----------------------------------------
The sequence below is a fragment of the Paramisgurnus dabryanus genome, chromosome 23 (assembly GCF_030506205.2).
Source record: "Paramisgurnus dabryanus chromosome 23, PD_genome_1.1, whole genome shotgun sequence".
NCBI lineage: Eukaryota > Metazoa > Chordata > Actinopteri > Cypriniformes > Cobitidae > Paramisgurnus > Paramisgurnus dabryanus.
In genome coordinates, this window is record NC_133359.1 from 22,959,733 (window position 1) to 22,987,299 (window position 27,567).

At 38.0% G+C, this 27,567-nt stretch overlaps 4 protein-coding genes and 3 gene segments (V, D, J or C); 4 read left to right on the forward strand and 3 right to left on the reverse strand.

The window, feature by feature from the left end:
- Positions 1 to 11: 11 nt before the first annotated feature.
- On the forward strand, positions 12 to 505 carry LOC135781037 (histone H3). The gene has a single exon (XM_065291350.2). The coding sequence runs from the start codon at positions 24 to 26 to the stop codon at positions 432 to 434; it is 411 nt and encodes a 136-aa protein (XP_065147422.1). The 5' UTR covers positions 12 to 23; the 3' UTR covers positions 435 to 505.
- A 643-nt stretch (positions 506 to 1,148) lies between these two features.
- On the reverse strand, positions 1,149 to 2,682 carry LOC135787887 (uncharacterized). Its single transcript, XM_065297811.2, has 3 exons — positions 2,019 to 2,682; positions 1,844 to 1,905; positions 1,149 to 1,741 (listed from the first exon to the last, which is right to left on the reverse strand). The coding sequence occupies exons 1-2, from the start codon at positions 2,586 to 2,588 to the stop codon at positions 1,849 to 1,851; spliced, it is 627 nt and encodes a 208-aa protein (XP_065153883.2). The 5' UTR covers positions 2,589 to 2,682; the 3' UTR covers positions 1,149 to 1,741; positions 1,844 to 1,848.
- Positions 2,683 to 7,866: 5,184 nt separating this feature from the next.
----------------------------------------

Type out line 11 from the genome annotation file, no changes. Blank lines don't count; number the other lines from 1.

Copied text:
- Positions 2,683 to 7,866: 5,184 nt separating this feature from the next.